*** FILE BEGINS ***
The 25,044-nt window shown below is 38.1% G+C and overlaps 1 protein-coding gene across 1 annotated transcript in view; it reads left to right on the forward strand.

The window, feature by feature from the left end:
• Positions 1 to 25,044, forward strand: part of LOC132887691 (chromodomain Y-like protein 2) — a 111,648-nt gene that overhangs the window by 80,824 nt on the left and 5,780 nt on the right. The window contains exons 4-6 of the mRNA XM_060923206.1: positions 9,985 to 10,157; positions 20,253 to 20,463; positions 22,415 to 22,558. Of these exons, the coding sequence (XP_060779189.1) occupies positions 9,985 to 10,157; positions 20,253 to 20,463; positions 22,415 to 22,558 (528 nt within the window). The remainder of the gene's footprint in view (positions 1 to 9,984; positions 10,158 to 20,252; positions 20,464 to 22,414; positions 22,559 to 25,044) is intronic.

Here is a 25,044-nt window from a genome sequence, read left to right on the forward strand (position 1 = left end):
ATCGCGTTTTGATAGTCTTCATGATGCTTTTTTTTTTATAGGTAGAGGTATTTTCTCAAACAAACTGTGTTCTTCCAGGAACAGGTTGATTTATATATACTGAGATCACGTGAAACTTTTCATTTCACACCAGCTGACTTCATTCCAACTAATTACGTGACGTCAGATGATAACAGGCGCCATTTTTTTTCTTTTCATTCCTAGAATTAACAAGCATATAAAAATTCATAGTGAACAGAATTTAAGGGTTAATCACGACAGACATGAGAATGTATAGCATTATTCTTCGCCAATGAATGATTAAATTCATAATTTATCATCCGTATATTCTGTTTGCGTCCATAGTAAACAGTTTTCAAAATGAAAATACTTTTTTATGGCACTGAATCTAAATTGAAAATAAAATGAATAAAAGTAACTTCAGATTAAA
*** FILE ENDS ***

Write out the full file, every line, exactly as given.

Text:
The 25,044-nt window shown below is 38.1% G+C and overlaps 1 protein-coding gene across 1 annotated transcript in view; it reads left to right on the forward strand.

The window, feature by feature from the left end:
• Positions 1 to 25,044, forward strand: part of LOC132887691 (chromodomain Y-like protein 2) — a 111,648-nt gene that overhangs the window by 80,824 nt on the left and 5,780 nt on the right. The window contains exons 4-6 of the mRNA XM_060923206.1: positions 9,985 to 10,157; positions 20,253 to 20,463; positions 22,415 to 22,558. Of these exons, the coding sequence (XP_060779189.1) occupies positions 9,985 to 10,157; positions 20,253 to 20,463; positions 22,415 to 22,558 (528 nt within the window). The remainder of the gene's footprint in view (positions 1 to 9,984; positions 10,158 to 20,252; positions 20,464 to 22,414; positions 22,559 to 25,044) is intronic.

Here is a 25,044-nt window from a genome sequence, read left to right on the forward strand (position 1 = left end):
ATCGCGTTTTGATAGTCTTCATGATGCTTTTTTTTTTATAGGTAGAGGTATTTTCTCAAACAAACTGTGTTCTTCCAGGAACAGGTTGATTTATATATACTGAGATCACGTGAAACTTTTCATTTCACACCAGCTGACTTCATTCCAACTAATTACGTGACGTCAGATGATAACAGGCGCCATTTTTTTTCTTTTCATTCCTAGAATTAACAAGCATATAAAAATTCATAGTGAACAGAATTTAAGGGTTAATCACGACAGACATGAGAATGTATAGCATTATTCTTCGCCAATGAATGATTAAATTCATAATTTATCATCCGTATATTCTGTTTGCGTCCATAGTAAACAGTTTTCAAAATGAAAATACTTTTTTATGGCACTGAATCTAAATTGAAAATAAAATGAATAAAAGTAACTTCAGATTAAA